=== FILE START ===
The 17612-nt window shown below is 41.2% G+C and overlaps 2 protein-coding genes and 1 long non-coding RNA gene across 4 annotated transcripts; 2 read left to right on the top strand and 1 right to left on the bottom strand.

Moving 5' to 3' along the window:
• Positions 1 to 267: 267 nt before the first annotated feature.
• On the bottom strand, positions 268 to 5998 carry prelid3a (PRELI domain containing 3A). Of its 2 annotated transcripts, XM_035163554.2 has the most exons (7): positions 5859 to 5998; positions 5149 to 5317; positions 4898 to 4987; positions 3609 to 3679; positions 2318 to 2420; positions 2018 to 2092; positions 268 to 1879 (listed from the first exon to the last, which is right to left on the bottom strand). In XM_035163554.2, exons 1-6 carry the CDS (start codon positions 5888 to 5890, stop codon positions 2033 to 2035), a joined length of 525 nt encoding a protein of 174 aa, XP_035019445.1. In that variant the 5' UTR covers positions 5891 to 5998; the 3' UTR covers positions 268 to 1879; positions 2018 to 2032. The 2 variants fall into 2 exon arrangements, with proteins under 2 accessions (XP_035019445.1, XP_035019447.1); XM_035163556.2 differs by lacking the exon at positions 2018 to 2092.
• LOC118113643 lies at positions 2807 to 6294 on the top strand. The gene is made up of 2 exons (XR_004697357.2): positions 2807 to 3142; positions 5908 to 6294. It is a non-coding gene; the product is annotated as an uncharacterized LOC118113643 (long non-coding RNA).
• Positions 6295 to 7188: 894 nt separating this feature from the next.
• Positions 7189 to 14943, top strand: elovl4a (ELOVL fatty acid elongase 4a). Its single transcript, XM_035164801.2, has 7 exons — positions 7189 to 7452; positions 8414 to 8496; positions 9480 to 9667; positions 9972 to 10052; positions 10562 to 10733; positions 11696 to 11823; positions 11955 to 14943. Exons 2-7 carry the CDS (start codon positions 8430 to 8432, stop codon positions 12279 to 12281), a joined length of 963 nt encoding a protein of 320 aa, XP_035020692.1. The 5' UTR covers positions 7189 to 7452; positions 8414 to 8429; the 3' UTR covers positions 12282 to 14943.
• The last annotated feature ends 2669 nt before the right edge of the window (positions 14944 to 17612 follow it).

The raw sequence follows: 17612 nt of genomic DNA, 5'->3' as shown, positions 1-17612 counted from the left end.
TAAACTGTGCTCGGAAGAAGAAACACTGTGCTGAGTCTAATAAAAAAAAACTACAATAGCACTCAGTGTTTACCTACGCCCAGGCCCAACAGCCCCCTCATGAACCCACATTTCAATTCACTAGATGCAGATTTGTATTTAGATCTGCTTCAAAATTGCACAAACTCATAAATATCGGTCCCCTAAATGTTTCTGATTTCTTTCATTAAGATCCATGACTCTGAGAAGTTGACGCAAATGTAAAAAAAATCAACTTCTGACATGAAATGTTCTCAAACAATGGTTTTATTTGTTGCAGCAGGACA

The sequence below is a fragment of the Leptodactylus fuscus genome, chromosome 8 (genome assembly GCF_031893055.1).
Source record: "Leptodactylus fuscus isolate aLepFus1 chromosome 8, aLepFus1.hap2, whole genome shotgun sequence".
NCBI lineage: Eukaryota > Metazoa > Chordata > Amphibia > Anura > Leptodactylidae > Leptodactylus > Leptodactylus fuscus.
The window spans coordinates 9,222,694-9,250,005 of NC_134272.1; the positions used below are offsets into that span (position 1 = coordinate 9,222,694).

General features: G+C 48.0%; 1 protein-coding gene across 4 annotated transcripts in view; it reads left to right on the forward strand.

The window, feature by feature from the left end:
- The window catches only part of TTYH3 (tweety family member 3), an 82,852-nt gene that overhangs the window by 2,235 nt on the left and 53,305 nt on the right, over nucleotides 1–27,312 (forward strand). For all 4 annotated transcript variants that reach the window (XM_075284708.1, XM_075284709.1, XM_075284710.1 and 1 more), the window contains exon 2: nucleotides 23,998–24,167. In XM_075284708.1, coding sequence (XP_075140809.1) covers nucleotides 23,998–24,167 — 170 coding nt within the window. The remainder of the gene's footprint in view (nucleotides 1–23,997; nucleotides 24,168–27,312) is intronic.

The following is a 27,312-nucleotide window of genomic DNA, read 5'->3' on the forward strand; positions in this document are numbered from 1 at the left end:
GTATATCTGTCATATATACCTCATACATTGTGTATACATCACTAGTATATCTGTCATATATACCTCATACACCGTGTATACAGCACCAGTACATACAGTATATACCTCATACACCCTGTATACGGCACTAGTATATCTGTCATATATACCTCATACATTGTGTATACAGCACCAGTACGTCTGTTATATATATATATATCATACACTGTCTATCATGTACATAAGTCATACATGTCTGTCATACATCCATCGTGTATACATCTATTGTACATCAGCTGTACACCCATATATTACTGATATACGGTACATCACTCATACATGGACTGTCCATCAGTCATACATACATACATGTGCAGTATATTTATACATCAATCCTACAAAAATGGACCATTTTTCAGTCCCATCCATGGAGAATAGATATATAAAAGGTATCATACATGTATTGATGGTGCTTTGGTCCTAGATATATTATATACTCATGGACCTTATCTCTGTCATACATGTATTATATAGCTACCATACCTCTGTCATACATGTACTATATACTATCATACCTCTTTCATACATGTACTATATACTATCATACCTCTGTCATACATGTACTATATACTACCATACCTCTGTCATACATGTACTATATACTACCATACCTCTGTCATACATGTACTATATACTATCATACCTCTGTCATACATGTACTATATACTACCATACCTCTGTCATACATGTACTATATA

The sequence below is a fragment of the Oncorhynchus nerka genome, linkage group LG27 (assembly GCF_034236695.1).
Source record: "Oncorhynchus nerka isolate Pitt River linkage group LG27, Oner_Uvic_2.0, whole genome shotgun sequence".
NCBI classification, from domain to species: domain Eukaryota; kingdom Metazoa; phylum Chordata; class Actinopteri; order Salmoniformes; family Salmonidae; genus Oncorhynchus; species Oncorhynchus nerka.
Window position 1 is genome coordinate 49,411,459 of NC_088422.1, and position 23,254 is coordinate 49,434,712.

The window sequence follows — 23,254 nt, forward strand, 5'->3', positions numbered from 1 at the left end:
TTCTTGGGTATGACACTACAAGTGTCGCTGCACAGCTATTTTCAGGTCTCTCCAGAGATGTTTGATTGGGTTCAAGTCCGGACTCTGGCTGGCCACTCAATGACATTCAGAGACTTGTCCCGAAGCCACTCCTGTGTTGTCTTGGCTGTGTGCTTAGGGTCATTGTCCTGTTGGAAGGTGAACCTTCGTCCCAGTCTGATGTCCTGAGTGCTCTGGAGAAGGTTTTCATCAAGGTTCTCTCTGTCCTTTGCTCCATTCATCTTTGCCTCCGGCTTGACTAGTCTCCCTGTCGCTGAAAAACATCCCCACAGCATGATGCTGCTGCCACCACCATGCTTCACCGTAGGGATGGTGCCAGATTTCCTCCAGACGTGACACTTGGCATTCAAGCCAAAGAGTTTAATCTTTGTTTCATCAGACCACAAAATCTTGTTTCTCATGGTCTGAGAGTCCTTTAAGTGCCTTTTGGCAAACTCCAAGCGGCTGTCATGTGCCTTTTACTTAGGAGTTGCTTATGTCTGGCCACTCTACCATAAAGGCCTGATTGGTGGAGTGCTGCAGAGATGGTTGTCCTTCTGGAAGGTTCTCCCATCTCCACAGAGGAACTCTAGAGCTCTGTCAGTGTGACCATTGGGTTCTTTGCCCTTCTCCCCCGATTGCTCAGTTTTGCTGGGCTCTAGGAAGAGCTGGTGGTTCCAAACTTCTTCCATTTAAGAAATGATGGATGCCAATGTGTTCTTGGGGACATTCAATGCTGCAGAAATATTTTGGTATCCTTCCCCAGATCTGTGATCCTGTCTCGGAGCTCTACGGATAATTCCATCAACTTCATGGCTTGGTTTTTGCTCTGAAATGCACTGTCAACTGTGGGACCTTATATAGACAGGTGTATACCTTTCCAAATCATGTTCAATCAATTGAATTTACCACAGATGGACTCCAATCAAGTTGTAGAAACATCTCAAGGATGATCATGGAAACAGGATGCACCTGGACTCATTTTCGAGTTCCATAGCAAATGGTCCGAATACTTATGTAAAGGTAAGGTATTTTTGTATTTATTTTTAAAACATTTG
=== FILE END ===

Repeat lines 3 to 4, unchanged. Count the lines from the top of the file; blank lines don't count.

• Positions 1 to 267: 267 nt before the first annotated feature.
• On the bottom strand, positions 268 to 5998 carry prelid3a (PRELI domain containing 3A). Of its 2 annotated transcripts, XM_035163554.2 has the most exons (7): positions 5859 to 5998; positions 5149 to 5317; positions 4898 to 4987; positions 3609 to 3679; positions 2318 to 2420; positions 2018 to 2092; positions 268 to 1879 (listed from the first exon to the last, which is right to left on the bottom strand). In XM_035163554.2, exons 1-6 carry the CDS (start codon positions 5888 to 5890, stop codon positions 2033 to 2035), a joined length of 525 nt encoding a protein of 174 aa, XP_035019445.1. In that variant the 5' UTR covers positions 5891 to 5998; the 3' UTR covers positions 268 to 1879; positions 2018 to 2032. The 2 variants fall into 2 exon arrangements, with proteins under 2 accessions (XP_035019445.1, XP_035019447.1); XM_035163556.2 differs by lacking the exon at positions 2018 to 2092.